4. Wu, Menghua; Guo, Ping; Tsui, Sze Wai; Chen, Hubiao; Zhao, Zhongzhen (2012). "An ethnobotanical survey of medicinal spices used in Chinese hotpot". Food Research International. 48 (1): 226–232. doi:10.1016/j.foodres.2012.03.010.
  5. "The Significant Visual Symbols Design, Logo Design Study of Chong Qing Hot Pot Brand"
  6. "The farm boy who became owner of one of Singapore's largest mala xiang guo chains".
  7. Tseng, Lin-Yi (2018-09-03). "An accidental journey: sha-cha sauce and beef consumption in Tainan since 1949". Social Transformations in Chinese Societies. 14 (2): 107–116. doi:10.1108/STICS-04-2018-0008. ISSN 1871-2673. S2CID 81910262.
  8. Chen, Yu-Chen; Fong, Ya-San; Li, Yi-He; Ma, Min-Yuan (2010). Research of Taiwanese chili hot pot culture – Attractiveness and consumers (PDF). International conference on kansei engineering and emotion research 2010. p. 2. 272. Archived (PDF) from the original on 2023-01-03.
  9. "Cantonese Cuisine (Yue-cai) in Taiwan and Taiwanese Cuisine (Tai-cai) in Hong Kong", Globalization of Chinese Food, Routledge, pp. 106–119, 2012-11-12, doi:10.4324/9780203060346-16, ISBN 9780203060346, retrieved 2022-10-25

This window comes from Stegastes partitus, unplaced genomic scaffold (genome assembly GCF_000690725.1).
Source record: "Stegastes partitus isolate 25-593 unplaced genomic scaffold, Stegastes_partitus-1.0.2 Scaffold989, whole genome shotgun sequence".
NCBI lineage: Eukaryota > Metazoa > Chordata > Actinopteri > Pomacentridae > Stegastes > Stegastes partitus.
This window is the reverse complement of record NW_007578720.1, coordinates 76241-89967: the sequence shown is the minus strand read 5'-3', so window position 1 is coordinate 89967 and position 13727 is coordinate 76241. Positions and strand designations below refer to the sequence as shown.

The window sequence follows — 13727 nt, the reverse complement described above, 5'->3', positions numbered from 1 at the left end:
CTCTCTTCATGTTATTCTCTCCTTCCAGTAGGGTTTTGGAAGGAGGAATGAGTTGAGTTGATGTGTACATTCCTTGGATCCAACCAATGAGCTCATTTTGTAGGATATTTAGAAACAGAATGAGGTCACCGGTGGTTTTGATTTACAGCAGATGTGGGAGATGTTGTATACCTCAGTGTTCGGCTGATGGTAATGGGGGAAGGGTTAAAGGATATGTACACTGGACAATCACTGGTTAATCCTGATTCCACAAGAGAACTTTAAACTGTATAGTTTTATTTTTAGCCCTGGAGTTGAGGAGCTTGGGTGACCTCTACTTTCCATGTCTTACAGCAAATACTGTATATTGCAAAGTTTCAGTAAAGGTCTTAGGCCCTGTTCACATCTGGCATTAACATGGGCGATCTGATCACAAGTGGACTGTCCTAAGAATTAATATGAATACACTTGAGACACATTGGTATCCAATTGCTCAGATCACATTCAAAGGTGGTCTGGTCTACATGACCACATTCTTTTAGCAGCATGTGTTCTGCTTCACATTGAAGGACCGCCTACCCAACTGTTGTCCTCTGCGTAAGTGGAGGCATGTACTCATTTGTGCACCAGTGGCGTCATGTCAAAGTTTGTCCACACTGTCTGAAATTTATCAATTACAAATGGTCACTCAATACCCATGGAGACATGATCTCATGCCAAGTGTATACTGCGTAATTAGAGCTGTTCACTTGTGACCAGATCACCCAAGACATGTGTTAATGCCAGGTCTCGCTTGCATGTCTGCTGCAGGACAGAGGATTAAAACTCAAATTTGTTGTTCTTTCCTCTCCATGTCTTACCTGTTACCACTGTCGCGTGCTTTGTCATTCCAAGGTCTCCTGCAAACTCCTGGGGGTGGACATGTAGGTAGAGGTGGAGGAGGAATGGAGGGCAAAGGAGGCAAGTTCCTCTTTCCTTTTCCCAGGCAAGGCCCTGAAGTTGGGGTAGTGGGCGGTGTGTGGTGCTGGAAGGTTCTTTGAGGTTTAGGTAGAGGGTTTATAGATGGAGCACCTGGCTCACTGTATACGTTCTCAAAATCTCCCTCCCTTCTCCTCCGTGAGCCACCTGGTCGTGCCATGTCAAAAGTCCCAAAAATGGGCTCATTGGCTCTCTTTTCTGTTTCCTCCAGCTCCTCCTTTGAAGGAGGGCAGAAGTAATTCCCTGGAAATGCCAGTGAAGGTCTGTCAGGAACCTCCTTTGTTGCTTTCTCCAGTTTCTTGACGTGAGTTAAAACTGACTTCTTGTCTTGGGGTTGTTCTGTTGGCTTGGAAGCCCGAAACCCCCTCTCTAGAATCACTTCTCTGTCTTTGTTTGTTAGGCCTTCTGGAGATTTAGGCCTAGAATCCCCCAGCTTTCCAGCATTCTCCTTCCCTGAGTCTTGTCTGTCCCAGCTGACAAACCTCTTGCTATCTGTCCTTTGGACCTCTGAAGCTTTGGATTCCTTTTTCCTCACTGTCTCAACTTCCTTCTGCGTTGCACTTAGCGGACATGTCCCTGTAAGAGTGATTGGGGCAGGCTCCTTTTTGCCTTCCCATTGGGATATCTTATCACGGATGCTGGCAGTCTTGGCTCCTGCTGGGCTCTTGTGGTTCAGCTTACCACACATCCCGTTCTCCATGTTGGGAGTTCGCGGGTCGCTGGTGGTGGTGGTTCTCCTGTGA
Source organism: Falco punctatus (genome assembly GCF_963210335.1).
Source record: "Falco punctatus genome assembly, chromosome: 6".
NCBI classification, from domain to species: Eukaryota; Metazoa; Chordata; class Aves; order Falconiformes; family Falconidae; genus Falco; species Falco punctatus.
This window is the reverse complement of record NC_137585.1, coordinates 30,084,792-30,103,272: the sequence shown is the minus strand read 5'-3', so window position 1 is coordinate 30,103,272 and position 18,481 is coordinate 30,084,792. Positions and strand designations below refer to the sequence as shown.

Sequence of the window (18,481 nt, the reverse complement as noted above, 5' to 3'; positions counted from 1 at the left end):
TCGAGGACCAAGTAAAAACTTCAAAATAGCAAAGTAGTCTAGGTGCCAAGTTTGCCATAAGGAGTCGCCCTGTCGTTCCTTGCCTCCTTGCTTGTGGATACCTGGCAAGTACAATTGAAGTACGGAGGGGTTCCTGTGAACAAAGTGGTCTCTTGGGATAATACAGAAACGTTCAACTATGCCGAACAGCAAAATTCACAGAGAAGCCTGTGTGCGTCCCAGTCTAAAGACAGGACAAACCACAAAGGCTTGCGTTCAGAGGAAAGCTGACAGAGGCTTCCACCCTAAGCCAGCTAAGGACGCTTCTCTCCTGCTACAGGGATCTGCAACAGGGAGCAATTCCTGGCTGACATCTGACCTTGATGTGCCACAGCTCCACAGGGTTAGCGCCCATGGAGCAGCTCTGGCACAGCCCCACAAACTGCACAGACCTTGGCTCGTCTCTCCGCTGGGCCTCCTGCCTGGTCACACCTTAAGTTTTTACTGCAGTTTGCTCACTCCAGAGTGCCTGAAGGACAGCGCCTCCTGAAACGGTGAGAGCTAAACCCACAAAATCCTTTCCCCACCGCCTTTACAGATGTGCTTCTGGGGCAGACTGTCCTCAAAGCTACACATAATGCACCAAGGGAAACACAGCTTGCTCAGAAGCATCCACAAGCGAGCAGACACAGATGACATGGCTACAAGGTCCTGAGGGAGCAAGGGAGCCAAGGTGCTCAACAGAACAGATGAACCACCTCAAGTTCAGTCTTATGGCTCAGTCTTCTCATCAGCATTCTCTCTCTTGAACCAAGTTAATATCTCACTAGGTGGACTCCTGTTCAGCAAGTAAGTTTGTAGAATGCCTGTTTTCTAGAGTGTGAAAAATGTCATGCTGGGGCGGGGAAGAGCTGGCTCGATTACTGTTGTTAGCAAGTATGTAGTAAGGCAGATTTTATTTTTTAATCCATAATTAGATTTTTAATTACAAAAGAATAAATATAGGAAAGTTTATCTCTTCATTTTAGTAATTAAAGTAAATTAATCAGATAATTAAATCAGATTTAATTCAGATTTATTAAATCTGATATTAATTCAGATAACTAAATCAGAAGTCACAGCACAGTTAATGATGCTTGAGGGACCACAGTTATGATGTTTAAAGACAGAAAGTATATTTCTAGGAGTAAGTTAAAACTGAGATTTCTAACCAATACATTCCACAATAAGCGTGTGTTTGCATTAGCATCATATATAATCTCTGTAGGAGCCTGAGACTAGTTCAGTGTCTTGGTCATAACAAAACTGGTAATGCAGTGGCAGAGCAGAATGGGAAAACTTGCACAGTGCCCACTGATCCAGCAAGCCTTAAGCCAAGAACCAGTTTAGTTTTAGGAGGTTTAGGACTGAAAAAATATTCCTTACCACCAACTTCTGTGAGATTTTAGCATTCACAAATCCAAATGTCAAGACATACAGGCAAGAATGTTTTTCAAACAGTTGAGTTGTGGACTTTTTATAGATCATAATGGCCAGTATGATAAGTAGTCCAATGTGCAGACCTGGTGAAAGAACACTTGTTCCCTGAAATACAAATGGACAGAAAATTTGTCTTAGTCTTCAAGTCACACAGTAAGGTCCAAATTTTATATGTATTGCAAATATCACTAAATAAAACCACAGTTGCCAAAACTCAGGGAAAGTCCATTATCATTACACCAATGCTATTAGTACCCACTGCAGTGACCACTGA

10. Srey, Kim. "Mami-Eggroll: "Yow Hon" for Two".
  11. "Make your own sauces for your hot pot indulgence". 2015-09-23.
  12. "Fleischfondue richtig genießen : so isst man richtig das Fleischfondue". 22 December 2017.

Further reading

  • Klein, E.F.; Graves, S.A. (February 1974). "'Hot Pot' Tracheitis". Chest. 65 (2): 225–226. doi:10.1378/chest.65.2.225. PMID 4521026.
  • Guo, Qiaozhen; Zhang, Jing; Zhao, Shan; Shao, Bing (26 July 2012). "Determination of Five Alkaloids of Pericarpium Papaveris in Hot Pot Broth Using Ultra-Performance Liquid Chromatography Coupled to Triple Quadruple Mass Spectrometry". Food Analytical Methods. 6 (2): 698–704. doi:10.1007/s12161-012-9479-2. S2CID 98483241.
  • Newman, Jacqueline M. (May 2009). "China's Dongbei Cuisine". Gastronomica. 9 (2): 82–86. doi:10.1525/gfc.2009.9.2.82.
  • Oum, Young Rae (23 January 2007). "Authenticity and representation: cuisines and identities in Korean-American diaspora". Postcolonial Studies. 8 (1): 109–125. doi:10.1080/13688790500134380. S2CID 145365993.
  • Slack, Susan Fuller (2001). "Chinese Hot Pots". Fondues and Hot Pots. Penguin. pp. 71–88. ISBN 978-1-55788-369-8.
  • Kimoto-Kahn, Amy (2019). "Anatomy of a Hot Pot". Simply Hot Pots: A Complete Course in Japanese Nabemono and Other Asian One-Pot Meals. Race Point Publishing. pp. 19–23. ISBN 978-1-63106-567-5.